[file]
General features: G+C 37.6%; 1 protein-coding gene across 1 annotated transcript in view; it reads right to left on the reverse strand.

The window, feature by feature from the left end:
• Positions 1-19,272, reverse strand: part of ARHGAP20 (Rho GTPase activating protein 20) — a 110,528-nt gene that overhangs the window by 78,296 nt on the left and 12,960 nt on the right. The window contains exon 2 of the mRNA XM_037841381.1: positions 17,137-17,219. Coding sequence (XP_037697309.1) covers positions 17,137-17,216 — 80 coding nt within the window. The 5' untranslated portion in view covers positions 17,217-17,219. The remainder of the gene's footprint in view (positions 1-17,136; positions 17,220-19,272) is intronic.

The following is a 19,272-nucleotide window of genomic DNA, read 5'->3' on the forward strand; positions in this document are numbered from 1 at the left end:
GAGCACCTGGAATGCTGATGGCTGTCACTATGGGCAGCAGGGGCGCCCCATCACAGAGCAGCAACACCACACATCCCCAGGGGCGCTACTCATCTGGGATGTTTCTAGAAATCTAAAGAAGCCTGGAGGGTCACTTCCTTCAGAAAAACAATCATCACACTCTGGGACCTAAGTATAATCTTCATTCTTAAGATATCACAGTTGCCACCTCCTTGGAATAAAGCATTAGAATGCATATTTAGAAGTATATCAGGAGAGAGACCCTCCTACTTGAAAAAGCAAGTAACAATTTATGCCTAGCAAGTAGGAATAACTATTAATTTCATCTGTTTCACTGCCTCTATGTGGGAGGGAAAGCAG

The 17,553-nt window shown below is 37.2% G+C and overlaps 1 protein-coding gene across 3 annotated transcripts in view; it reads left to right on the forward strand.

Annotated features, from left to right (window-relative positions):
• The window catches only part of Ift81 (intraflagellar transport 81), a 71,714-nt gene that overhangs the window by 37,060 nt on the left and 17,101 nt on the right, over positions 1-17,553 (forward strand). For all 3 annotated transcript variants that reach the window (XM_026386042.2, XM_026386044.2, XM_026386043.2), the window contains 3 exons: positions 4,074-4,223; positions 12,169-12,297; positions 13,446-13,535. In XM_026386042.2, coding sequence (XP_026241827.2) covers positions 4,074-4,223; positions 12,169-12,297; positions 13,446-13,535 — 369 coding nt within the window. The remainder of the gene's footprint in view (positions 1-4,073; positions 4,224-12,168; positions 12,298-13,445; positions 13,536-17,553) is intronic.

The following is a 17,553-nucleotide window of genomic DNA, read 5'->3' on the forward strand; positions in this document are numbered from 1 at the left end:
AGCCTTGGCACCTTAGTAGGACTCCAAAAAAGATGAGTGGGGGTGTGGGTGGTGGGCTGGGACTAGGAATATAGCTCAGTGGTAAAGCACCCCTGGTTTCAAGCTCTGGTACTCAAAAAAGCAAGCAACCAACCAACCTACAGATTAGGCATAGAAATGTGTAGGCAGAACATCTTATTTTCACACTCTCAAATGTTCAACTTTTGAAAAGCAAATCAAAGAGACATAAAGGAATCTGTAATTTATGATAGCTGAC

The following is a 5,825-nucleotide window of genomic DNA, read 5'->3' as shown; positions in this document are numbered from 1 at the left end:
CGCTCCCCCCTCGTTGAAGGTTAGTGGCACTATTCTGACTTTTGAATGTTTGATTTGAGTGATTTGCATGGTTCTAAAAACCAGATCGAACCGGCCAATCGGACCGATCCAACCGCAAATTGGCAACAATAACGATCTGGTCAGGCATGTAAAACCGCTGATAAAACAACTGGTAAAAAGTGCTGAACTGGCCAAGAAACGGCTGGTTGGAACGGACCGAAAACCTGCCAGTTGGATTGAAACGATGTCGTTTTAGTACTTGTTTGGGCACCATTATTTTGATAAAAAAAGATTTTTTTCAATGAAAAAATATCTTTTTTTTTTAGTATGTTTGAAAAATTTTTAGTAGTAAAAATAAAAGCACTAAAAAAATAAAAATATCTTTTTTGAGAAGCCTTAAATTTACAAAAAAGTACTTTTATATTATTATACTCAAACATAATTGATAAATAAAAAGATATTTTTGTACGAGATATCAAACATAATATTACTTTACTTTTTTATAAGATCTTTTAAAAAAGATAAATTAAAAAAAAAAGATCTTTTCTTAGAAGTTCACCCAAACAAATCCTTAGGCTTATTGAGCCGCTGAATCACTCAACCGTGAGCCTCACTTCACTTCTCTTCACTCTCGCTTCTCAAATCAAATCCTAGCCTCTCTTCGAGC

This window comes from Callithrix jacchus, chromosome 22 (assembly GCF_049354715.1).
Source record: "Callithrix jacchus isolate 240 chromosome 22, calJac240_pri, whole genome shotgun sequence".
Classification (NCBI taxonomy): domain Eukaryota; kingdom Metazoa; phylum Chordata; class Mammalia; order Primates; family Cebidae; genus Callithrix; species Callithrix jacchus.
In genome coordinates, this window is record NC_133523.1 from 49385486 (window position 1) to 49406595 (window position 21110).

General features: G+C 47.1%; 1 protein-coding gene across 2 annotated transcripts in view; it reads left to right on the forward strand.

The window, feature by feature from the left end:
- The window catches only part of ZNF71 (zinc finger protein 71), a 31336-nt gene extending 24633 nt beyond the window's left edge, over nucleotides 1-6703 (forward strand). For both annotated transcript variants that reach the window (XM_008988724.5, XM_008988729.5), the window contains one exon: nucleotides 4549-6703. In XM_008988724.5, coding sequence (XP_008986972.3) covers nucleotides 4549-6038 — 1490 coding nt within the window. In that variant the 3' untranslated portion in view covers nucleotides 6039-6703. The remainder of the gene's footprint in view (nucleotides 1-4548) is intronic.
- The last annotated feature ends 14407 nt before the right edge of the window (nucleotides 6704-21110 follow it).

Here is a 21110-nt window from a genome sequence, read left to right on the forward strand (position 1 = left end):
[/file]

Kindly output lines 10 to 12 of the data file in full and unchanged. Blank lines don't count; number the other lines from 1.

AGCCTTGGCACCTTAGTAGGACTCCAAAAAAGATGAGTGGGGGTGTGGGTGGTGGGCTGGGACTAGGAATATAGCTCAGTGGTAAAGCACCCCTGGTTTCAAGCTCTGGTACTCAAAAAAGCAAGCAACCAACCAACCTACAGATTAGGCATAGAAATGTGTAGGCAGAACATCTTATTTTCACACTCTCAAATGTTCAACTTTTGAAAAGCAAATCAAAGAGACATAAAGGAATCTGTAATTTATGATAGCTGAC

The following is a 5,825-nucleotide window of genomic DNA, read 5'->3' as shown; positions in this document are numbered from 1 at the left end:
CGCTCCCCCCTCGTTGAAGGTTAGTGGCACTATTCTGACTTTTGAATGTTTGATTTGAGTGATTTGCATGGTTCTAAAAACCAGATCGAACCGGCCAATCGGACCGATCCAACCGCAAATTGGCAACAATAACGATCTGGTCAGGCATGTAAAACCGCTGATAAAACAACTGGTAAAAAGTGCTGAACTGGCCAAGAAACGGCTGGTTGGAACGGACCGAAAACCTGCCAGTTGGATTGAAACGATGTCGTTTTAGTACTTGTTTGGGCACCATTATTTTGATAAAAAAAGATTTTTTTCAATGAAAAAATATCTTTTTTTTTTAGTATGTTTGAAAAATTTTTAGTAGTAAAAATAAAAGCACTAAAAAAATAAAAATATCTTTTTTGAGAAGCCTTAAATTTACAAAAAAGTACTTTTATATTATTATACTCAAACATAATTGATAAATAAAAAGATATTTTTGTACGAGATATCAAACATAATATTACTTTACTTTTTTATAAGATCTTTTAAAAAAGATAAATTAAAAAAAAAAGATCTTTTCTTAGAAGTTCACCCAAACAAATCCTTAGGCTTATTGAGCCGCTGAATCACTCAACCGTGAGCCTCACTTCACTTCTCTTCACTCTCGCTTCTCAAATCAAATCCTAGCCTCTCTTCGAGC